Ford is investing heavily in all-electric vehicles and the batteries that power them as it aims to go all-electric in Europe by 2030 or sooner. Those efforts include launching seven new EVs in that region by by 2024, as well as converting multiple plants for the production of those all-electric models. As such, it’s no surprise that the automaker has thus far supported efforts to electrify Europe, including joining a European Union-led petition that calls for a 100 percent zero emission mandate by 2035. However, the automaker isn’t quite as pleased with the recently-revealed Euro 7 Standards, as we can see from this recent tweet from Martin Sander, general manager, Ford Model e Europe.
Disappointed by the proposed #Euro7 standard for vehicles with combustions engines from @EU_Commission. Let’s stop diverting resources to yesterday’s technology and invest in zero-emissions instead. @Ford in Europe we are all-in on #EVs by 2030. pic.twitter.com/nJOutk8wa1
— Martin Sander (@MSander22) November 10, 2022
It’s unclear which components of the new Euro 7 Standards Sander – and Ford of Europe, which retweeted this post – is unhappy with, but there are several possibilities. The most notable, it seems, are some changes pertaining to the reduction requirements for tailpipe emissions. Rather than going all-in with a zero-emissions mandate as Ford has been calling for, the EU is aiming to simply reduce emissions from cars and vans by 35 percent, and buses by 56 percent, with reductions of 13 and 39 percent in terms of particles emitted by tailpipe emissions by 2035. Previously emissions rules for, cars, vans, lorries, and buses were separated.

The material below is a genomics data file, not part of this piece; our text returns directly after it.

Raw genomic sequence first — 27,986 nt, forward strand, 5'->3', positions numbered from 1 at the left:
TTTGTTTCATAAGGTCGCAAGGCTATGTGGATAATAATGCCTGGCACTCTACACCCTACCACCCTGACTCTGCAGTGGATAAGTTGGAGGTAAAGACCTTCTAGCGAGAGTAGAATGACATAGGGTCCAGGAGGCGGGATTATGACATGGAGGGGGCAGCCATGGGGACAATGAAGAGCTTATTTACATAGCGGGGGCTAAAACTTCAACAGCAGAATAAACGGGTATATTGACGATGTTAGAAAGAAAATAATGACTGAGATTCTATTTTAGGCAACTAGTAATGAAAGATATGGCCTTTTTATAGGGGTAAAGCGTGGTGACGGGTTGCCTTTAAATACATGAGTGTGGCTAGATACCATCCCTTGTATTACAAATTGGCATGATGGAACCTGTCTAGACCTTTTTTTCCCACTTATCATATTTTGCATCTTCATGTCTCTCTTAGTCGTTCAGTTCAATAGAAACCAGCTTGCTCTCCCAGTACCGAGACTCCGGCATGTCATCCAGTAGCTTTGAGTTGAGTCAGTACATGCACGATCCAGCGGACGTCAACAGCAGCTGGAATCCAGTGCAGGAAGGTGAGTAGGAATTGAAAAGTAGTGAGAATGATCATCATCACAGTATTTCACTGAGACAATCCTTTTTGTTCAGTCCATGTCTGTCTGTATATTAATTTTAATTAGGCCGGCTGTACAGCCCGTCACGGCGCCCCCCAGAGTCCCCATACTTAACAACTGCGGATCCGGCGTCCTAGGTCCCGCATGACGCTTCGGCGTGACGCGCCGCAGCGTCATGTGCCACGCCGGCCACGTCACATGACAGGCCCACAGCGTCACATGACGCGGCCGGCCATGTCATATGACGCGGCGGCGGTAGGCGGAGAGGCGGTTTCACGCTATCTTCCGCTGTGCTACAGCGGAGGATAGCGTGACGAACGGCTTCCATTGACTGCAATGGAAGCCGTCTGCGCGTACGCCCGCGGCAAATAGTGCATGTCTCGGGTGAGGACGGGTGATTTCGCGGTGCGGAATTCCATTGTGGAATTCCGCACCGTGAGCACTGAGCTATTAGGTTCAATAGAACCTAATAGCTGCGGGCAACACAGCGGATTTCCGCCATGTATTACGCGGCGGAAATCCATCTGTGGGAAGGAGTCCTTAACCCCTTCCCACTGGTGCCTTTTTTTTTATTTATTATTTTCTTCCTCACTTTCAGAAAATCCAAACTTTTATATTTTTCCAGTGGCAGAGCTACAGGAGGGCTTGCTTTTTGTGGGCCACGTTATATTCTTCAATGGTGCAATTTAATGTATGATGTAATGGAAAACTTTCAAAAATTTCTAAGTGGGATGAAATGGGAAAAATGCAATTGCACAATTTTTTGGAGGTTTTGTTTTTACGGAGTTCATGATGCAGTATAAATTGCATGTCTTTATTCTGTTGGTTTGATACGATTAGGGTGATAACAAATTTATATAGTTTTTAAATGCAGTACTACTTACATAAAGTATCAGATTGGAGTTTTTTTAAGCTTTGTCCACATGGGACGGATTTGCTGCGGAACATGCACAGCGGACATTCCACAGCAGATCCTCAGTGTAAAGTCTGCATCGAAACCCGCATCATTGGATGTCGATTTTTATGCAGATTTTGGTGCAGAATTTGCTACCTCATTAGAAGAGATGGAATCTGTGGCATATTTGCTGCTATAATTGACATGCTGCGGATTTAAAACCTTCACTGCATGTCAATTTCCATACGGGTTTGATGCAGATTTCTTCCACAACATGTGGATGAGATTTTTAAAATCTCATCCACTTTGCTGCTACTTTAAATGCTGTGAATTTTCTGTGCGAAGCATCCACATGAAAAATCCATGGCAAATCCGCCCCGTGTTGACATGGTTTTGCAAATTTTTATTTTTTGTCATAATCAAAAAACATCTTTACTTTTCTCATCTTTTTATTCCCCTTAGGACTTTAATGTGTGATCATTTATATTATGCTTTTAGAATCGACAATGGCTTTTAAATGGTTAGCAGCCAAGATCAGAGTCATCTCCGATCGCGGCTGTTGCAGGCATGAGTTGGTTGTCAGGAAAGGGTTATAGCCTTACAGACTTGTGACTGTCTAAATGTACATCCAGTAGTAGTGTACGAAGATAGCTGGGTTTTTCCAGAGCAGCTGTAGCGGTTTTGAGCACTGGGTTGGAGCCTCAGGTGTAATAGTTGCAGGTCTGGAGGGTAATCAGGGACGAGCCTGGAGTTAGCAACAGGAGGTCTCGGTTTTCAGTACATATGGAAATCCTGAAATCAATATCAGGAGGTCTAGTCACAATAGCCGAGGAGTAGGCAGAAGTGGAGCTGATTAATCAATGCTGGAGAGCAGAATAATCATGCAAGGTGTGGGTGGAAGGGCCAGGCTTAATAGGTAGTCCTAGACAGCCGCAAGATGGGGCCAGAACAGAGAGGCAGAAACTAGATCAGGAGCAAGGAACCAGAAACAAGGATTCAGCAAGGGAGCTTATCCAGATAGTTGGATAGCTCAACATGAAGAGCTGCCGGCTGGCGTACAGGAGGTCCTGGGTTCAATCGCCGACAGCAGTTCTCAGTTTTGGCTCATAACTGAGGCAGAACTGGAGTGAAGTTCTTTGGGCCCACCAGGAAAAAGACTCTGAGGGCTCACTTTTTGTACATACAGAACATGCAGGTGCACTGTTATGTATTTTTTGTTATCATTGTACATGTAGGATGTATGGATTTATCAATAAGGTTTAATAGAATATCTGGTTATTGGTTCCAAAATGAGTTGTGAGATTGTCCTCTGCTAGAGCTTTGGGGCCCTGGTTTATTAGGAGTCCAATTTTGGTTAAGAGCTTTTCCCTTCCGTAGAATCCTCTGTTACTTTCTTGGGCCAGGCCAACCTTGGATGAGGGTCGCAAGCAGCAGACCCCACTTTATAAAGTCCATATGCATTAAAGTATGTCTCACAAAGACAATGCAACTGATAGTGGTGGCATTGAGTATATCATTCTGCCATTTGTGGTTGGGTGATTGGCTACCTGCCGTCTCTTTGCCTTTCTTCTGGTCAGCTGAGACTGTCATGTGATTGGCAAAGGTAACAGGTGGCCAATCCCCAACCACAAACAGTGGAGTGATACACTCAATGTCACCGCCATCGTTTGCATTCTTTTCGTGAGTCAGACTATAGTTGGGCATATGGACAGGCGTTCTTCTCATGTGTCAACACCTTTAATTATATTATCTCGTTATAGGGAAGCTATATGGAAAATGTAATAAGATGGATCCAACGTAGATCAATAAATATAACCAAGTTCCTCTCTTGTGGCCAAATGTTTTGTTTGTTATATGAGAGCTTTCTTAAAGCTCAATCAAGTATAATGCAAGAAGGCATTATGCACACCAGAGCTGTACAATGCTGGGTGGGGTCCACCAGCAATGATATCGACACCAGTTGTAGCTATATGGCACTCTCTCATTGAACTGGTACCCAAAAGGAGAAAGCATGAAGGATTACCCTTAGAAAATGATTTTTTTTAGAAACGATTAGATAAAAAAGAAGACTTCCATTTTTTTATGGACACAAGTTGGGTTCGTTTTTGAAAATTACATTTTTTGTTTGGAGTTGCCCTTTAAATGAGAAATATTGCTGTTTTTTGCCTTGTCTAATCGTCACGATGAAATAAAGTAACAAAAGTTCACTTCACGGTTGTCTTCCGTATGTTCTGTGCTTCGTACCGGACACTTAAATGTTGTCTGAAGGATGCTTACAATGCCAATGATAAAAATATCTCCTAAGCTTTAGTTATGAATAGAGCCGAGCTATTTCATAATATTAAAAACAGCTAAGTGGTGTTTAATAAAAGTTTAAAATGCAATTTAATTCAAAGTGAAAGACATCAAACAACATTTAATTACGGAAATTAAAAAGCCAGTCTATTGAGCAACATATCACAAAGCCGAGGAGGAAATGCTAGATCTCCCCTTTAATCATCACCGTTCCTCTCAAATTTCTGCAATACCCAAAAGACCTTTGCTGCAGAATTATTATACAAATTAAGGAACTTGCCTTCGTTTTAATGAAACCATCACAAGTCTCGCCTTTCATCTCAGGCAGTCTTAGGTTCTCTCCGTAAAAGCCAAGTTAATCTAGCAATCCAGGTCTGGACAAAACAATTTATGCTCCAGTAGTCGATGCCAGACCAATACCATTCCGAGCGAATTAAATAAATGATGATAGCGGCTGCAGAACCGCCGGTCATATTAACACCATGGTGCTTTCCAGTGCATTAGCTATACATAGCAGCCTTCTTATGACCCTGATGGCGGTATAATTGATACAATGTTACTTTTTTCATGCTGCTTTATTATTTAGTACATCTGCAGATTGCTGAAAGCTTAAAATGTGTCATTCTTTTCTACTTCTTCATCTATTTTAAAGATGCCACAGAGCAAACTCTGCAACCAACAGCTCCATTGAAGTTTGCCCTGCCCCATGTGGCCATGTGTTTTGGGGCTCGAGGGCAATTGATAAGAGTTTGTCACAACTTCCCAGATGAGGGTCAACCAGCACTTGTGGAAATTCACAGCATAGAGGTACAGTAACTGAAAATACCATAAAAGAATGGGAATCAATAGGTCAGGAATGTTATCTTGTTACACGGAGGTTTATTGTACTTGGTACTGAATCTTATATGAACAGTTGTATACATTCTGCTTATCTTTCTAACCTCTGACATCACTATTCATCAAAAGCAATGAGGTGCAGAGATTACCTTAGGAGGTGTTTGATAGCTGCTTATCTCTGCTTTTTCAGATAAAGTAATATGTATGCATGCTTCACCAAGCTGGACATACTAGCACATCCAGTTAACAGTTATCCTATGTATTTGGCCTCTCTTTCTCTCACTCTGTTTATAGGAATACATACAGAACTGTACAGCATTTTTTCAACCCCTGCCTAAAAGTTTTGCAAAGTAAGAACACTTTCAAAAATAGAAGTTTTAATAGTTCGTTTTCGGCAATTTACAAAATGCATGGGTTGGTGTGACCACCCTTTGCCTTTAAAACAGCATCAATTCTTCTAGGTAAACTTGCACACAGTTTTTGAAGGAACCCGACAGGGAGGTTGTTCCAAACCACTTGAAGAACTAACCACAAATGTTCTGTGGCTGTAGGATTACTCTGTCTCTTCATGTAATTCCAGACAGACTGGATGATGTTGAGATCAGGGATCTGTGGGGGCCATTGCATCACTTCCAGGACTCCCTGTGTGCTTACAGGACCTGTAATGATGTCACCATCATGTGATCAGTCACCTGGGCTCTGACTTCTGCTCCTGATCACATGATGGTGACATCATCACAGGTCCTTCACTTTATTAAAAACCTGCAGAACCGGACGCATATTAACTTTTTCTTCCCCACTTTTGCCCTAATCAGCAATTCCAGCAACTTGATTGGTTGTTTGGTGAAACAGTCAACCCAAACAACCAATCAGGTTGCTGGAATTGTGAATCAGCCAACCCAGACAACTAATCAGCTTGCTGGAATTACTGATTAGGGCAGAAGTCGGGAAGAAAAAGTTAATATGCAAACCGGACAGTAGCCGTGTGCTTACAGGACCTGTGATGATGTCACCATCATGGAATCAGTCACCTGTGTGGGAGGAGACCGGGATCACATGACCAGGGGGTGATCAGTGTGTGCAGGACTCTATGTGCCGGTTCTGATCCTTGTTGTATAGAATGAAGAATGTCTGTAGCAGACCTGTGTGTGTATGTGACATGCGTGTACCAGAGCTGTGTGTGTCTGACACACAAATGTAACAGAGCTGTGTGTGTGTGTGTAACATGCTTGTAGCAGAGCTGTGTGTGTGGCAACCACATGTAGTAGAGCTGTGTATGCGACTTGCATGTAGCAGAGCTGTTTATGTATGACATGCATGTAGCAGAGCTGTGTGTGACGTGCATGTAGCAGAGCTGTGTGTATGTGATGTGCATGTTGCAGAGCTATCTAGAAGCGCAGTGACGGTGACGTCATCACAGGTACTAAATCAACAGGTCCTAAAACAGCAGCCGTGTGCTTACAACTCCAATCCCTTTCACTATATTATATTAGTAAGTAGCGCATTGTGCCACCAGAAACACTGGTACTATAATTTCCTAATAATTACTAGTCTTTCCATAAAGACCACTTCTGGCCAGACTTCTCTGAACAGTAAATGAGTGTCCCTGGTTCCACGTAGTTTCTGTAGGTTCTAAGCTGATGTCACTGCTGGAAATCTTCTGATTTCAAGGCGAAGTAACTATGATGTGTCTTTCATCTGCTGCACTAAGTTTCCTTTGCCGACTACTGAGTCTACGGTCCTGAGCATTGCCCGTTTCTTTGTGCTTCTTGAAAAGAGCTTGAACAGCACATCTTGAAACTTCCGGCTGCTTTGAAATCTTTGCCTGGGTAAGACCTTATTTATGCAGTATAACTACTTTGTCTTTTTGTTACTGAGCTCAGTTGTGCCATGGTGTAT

Meanwhile, Ford CEO Jim Farley recently noted that the EV transition is occurring faster than the automaker expected, which has prompted it to take action. In addition to rolling out new models and securing the raw materials it needs from a variety of sources to produce 600k EVs annually by 2024 and two million by 2026, the automaker is also phasing out many of its slower-selling ICE models, like the Ford Fiesta, most recently.